Extreme weather conditions can affect power lines and result in power outages. These weather conditions include:
Hot Weather Conditions
- Overheating Power Lines
Power lines can overheat in warm weather the same as with people and animals. The lines are often heavily burdened because of higher power consumption and the power lines which are usually made from aluminium or copper expand when heated. This expansion escalates the slack between transmission line structures, causing them to sag. In the event of a power line sagging or dropping too low and causing it to touch trees or plants, the line can short circuit and shut down as a result. With the power line not being operational, the other lines must carry a higher load. This may cause the by-pass conductors to overload as well and experience the same problem. When the overall consumption expands, so does the power loss due to the heat as well as the volume of “magnetic loss” which is also referred to as reactive power. Power lines and heat is not a desirable combination.
- Increased Energy Consumption
On extremely humid days, everyone is resorting to switching on air conditioning. The sudden high demand in power consumption is drawing down the voltage running through the power lines very quickly. As power is consumed at a fast rate on the heavily loaded power lines, it can’t keep our voltages at their specified levels. When the amount of energy is dropping, so are the voltages. When the voltage levels fall below the point where they are supposed to be, and when power grids can’t produce enough power, blackouts can happen. Renewable sources including solar panels and wind generators plus the national “Smart Grid” effort (modernising the electrical grid by having computerised controls added to it to regulate energy consumption) is creating better opportunities for keeping a declining grid from falling to pieces.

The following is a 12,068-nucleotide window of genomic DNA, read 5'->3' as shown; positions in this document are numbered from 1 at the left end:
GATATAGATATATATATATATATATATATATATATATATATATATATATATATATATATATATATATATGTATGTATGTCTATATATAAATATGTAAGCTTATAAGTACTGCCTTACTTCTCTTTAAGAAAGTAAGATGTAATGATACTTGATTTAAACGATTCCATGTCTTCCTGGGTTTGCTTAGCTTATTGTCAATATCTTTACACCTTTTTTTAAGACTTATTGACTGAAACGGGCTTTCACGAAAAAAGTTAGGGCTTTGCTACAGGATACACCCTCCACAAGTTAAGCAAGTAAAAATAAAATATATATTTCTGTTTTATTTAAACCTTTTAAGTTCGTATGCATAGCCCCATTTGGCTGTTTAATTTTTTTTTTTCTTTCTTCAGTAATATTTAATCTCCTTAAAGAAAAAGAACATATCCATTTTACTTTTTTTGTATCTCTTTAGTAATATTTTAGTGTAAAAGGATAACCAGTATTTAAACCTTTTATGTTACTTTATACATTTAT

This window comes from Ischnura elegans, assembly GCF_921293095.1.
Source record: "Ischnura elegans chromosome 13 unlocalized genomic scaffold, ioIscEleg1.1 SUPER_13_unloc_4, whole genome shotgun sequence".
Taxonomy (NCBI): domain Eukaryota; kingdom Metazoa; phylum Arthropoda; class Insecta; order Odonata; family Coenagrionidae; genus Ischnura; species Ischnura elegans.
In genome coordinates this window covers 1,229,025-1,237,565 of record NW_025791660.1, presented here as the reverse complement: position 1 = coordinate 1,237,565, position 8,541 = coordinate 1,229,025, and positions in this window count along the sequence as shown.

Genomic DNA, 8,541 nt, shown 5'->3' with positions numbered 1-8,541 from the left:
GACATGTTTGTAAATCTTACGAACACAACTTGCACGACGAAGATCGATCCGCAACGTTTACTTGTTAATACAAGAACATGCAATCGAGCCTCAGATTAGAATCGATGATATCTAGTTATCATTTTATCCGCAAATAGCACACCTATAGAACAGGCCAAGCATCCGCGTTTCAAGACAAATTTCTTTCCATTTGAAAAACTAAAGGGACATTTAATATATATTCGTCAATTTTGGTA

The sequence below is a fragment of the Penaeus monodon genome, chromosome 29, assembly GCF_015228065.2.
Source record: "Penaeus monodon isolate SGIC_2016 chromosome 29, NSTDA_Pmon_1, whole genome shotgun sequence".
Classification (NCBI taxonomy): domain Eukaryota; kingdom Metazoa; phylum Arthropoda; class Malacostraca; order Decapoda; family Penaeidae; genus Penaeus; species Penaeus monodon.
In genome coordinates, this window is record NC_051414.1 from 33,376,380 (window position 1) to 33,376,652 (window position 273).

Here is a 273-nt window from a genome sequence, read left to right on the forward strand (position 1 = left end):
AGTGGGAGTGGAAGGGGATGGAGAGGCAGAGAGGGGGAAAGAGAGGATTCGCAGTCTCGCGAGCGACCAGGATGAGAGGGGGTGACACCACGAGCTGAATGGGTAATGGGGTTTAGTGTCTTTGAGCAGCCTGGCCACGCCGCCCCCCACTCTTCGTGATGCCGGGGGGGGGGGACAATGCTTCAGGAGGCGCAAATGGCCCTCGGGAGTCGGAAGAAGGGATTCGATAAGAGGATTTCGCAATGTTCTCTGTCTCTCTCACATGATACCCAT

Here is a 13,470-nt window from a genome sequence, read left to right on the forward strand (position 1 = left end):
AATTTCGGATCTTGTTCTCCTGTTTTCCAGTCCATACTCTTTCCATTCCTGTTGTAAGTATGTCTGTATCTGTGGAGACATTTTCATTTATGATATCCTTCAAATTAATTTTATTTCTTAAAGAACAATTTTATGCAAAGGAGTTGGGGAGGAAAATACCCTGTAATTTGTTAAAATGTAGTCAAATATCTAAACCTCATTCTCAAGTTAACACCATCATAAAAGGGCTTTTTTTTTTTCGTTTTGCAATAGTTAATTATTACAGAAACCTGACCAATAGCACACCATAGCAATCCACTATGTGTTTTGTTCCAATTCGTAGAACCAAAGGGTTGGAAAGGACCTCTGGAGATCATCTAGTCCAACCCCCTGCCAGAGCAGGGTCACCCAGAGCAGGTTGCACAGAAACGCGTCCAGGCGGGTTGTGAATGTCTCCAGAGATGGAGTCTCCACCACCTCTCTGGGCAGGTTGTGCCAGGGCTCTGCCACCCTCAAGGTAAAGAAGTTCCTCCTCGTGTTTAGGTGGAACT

Lightning usually searches for the highest objects to serve as a conductor and often strikes wires, transformers, utility poles and other electrical equipment, causing severe damages which results in loss of power. In other cases, it strikes trees which cause tree limbs and even large trees to collapse onto utility lines.
High winds often cause power lines to swing together, bringing about a short circuit or fault that generates a power outage. Tree limbs or trees can be blown into power lines, causing them to fall and severe winds can cause damages to utility poles or result in power lines breaking which initiates a huge blow to significant parts of the infrastructure that delivers electricity.
- Snow And Ice Storms
Winter storms are a significant threat to electrical equipment when the snow and ice builds up on conductors and tree limbs. The weight can result in the wires breaking or causing the tree limbs to break and fall onto the power lines. When these situations occurs we have to concern with the professional electrician to overcome the electrical problem and make our life smooth and easier.
- Rain And Floods
Heavy rainfall and melting snow can be the cause of flooding in certain areas which can lead to extensive damages to both underground and overhead electrical equipment causing power outages.